The Canandaigua Walk to End Alzheimer's raises funds to fight the disease.

CANANDAIGUA — As a few hundred people — many donning purple — started their march away from the Granger Homestead and down Granger Street, organizers of the Alzheimer’s Association's Walk to End Alzheimer’s jingled purple bells and cheered them on. 

“This is what we long for,” said Teresa Galbier, president and CEO of the Alzheimer’s Association, Rochester and Finger Lakes Region. “This is the vibe.”

Approximately 500 people on Saturday participated in the walk, the fifth walk organized by the regional branch of the Alzheimer’s Association during its fundraising season that began in September. 

According to Galbier, coming into Saturday’s Walk, approximately $380,000 had been raised through by the organization regionally — funds that will go toward advance care, support and research worldwide. 

When the season ends in December, the hope is to reach $450,000 to $500,000, she said. Last year, more than 600 walks took place across the country and approximately $77 million was raised nationwide for the Alzheimer’s Association, making it the largest fundraiser in the world, Galbier said.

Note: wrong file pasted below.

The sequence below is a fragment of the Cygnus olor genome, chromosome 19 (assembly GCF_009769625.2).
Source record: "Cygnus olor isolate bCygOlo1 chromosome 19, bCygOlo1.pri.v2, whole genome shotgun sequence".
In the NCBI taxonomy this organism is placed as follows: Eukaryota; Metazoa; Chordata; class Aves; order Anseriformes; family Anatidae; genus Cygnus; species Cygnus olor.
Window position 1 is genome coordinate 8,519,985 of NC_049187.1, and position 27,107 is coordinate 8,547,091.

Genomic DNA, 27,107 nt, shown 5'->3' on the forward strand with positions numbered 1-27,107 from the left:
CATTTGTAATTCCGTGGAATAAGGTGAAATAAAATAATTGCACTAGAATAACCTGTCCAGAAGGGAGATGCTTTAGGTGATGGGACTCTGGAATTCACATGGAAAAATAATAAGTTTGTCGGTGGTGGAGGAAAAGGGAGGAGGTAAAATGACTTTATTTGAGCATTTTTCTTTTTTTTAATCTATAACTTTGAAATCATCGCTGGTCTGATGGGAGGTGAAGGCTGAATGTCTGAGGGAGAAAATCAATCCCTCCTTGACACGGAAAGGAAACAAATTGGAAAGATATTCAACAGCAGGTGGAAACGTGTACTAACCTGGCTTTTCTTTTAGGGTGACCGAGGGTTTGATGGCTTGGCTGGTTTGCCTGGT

“The importance of this event is that you realize that you’re not alone,” she said.

Palmyra resident and walker Llisa Spencer lost her mother to complications of Alzheimer’s disease in February. Lynn Spencer was 65 when she passed away.

“It was hard to see her diminish in front of our eyes,” Llisa Spencer said. “It’s a double grieving process. You first lose the person that they were and then when they actually pass away, you lose their physical self.”

Lynn Spencer had the disease for approximately 10 years before she passed away. Llisa Spencer pointed out that as the years progressed with the disease, her mother didn’t necessarily know family members by name, but she still recalled emotion that came with their presence. 

“A few weeks before she died, she was in the hospital. … She looked up at me and said, ‘I’m going to love you forever,’” Llisa Spencer said. “I’ll never forget that. I feel like that was her way of saying goodbye to us.”

The Palmyra resident was there on Saturday to push to instill hope for others.

“I want to do my best to keep families from suffering the way that we did,” she said. “I want to find an end to this disease and I want to keep my mom’s fight alive.”

For information

The Alzheimer’s Association of Rochester and Finger Lakes Region serves nine counties, including Ontario, Wayne, Monroe, Yates, Seneca, Chemung, Livingston, Schuyler and Steuben counties. For more information, visit www.alzorg/rochesterny or call 585-760-5400.